• This full HTML page, what is it the page of? The current post? The desired post? A 404? Is there a reason you haven't implemented this as a simple the_contentPHP filter server side? What was the reason for using the older admin ajax API instead of making an AJAX request to the posts rest endpoint at /wp-json/wp/v2/posts/idgoeshere?
    – Tom J Nowell
    Feb 10 '21 at 12:21
  • @TomJNowell - yes, the entire html of the current (not desired) post. I’m not sure what you mean by a server-side filter? The reason behind this method is because the content needs to be served depending on a user’s choice as they progress through the page - we could do this over multiple pages but I wanted to do this without the need of a page refresh. The older Ajax API is being used for two reasons 1) I am simply more familiar with it (normally!) 2 This functionality is to be used onto another site for the client - one which has the REST API disabled for security purposes Feb 10 '21 at 14:08
1

First, you made a really, really silly typo:

'ajaxurl'   => admin_url( 'admin-ajax.php' ),
.....
url: funnel_ajax.ajax_url,

ajaxurl != ajax_url. So your Admin AJAX request is not returning a full HTML page. You're not even hitting the AJAX file!

However, this is still completely the wrong way to go about this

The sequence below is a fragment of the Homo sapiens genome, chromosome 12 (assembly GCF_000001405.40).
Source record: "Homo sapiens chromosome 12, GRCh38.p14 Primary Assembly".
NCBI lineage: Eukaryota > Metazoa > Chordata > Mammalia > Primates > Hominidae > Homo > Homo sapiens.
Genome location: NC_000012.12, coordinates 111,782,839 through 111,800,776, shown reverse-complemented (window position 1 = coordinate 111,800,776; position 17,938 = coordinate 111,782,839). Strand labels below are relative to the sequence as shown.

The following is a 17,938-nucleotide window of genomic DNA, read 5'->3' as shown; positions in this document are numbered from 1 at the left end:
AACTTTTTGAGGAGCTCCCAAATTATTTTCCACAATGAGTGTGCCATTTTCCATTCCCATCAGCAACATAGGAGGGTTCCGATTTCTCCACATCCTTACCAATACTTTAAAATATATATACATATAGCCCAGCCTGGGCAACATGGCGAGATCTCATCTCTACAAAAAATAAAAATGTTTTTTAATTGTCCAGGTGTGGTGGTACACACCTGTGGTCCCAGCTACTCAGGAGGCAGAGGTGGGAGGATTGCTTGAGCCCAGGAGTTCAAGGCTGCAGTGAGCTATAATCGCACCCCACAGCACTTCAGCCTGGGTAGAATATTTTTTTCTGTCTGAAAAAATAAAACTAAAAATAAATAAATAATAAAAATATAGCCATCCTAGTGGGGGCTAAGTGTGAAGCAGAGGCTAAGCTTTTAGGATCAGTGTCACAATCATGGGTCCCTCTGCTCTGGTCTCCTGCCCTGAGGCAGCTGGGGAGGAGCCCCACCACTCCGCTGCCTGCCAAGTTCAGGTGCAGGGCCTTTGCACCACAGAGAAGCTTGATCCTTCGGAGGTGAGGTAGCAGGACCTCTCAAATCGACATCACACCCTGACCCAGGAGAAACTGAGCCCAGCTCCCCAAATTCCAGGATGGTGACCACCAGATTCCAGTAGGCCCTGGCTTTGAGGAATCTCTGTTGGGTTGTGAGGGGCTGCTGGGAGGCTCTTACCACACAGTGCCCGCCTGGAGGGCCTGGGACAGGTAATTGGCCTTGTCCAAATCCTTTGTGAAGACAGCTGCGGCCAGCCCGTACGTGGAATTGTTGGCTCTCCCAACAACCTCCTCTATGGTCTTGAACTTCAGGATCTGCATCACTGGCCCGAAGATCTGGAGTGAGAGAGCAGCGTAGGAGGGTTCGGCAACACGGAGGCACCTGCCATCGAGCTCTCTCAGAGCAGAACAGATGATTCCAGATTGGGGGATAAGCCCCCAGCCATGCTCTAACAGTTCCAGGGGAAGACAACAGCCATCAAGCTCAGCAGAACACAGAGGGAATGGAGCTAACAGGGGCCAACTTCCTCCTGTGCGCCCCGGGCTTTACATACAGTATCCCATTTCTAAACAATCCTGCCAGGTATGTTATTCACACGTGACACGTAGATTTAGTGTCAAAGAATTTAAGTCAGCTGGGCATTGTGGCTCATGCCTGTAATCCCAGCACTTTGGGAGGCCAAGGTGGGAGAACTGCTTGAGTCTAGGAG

I was going to suggest that you instead use the REST API which is much easier and foolproof, and to write a custom endpoint using register_rest_route to give you a pretty URL such as example.com/wp-json/richerimage/v1/dnafunnel, but you don't need to.

In fact, you don't even need an AJAX handler or an endpoint. Just use the one that core gives you.

First, register the post meta so it appears in the REST API responses:

PHP:

$args = array(
    'type' => 'string',
    'description' => 'DNA Funnel Info thing',
    'single' => true,
    'show_in_rest' => true,
);
register_post_meta( 'post', 'dna_funnel_info', $args );

Then retrieve the desired post, e.g. example.com/wp-json/wp/v2/post/123 where 123 is the ID of the post you wanted. The JSON response will contain the content in its fully rendered form, title, taxonomies, etc, including a meta section with all the meta keys you registered.

If your post ID is for a CPT, make sure show_in_rest is set to true when it's registered, and replace /post/ with the relevant endpoint for that CPT

Or better yet, use PHP:

add_filter( 'the_content', function( $content ) {
    // append post 123's content to the end
    return $content . get_the_content( '', '', 123 );
} );
2
  • Thank you Tom - it was the typo!! Agree with REST API route - reason not pursuing this method is function needs to be replicated on a site which has the API disabled due to security Thanks again 👍🏼 Feb 10 '21 at 17:05
  • @richerimage why would anybody disable the REST API for security reasons? My understanding is that this harms not helps the site, and that very few people do this ( as it breaks lots of things ), and it would be more secure than the AJAX endpoint in your question. Additionally, you said this AJAX call is made from a different site, hence why it isn't done in PHP, so it doesn't matter if that site has a REST API or not, because it's talking to a 3rd party. IMO you're well within your rights to say those sites aren't supported
    – Tom J Nowell
    Feb 10 '21 at 18:16